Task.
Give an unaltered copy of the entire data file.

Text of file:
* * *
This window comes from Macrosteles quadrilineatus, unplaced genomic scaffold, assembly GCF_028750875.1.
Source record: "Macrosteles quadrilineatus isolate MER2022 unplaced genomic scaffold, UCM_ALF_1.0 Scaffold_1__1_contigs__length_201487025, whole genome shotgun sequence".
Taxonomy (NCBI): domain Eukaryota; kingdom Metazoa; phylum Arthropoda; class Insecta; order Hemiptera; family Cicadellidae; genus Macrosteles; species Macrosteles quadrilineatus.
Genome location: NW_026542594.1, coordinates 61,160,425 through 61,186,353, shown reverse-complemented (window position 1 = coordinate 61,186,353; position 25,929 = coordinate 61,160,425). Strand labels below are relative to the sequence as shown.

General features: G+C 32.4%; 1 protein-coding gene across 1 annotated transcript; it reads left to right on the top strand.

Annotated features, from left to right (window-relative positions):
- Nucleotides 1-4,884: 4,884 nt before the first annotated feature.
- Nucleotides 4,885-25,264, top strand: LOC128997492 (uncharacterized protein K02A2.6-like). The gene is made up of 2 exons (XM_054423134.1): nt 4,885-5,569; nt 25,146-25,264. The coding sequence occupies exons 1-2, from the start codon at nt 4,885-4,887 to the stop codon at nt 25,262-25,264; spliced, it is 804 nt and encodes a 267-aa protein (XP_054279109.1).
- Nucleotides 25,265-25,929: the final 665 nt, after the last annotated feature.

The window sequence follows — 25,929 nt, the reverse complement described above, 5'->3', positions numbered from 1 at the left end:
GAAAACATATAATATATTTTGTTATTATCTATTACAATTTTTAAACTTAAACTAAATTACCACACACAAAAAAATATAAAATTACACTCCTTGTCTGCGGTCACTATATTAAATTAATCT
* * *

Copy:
This window comes from Macrosteles quadrilineatus, unplaced genomic scaffold, assembly GCF_028750875.1.
Source record: "Macrosteles quadrilineatus isolate MER2022 unplaced genomic scaffold, UCM_ALF_1.0 Scaffold_1__1_contigs__length_201487025, whole genome shotgun sequence".
Taxonomy (NCBI): domain Eukaryota; kingdom Metazoa; phylum Arthropoda; class Insecta; order Hemiptera; family Cicadellidae; genus Macrosteles; species Macrosteles quadrilineatus.
Genome location: NW_026542594.1, coordinates 61,160,425 through 61,186,353, shown reverse-complemented (window position 1 = coordinate 61,186,353; position 25,929 = coordinate 61,160,425). Strand labels below are relative to the sequence as shown.

General features: G+C 32.4%; 1 protein-coding gene across 1 annotated transcript; it reads left to right on the top strand.

Annotated features, from left to right (window-relative positions):
- Nucleotides 1-4,884: 4,884 nt before the first annotated feature.
- Nucleotides 4,885-25,264, top strand: LOC128997492 (uncharacterized protein K02A2.6-like). The gene is made up of 2 exons (XM_054423134.1): nt 4,885-5,569; nt 25,146-25,264. The coding sequence occupies exons 1-2, from the start codon at nt 4,885-4,887 to the stop codon at nt 25,262-25,264; spliced, it is 804 nt and encodes a 267-aa protein (XP_054279109.1).
- Nucleotides 25,265-25,929: the final 665 nt, after the last annotated feature.

The window sequence follows — 25,929 nt, the reverse complement described above, 5'->3', positions numbered from 1 at the left end:
GAAAACATATAATATATTTTGTTATTATCTATTACAATTTTTAAACTTAAACTAAATTACCACACACAAAAAAATATAAAATTACACTCCTTGTCTGCGGTCACTATATTAAATTAATCT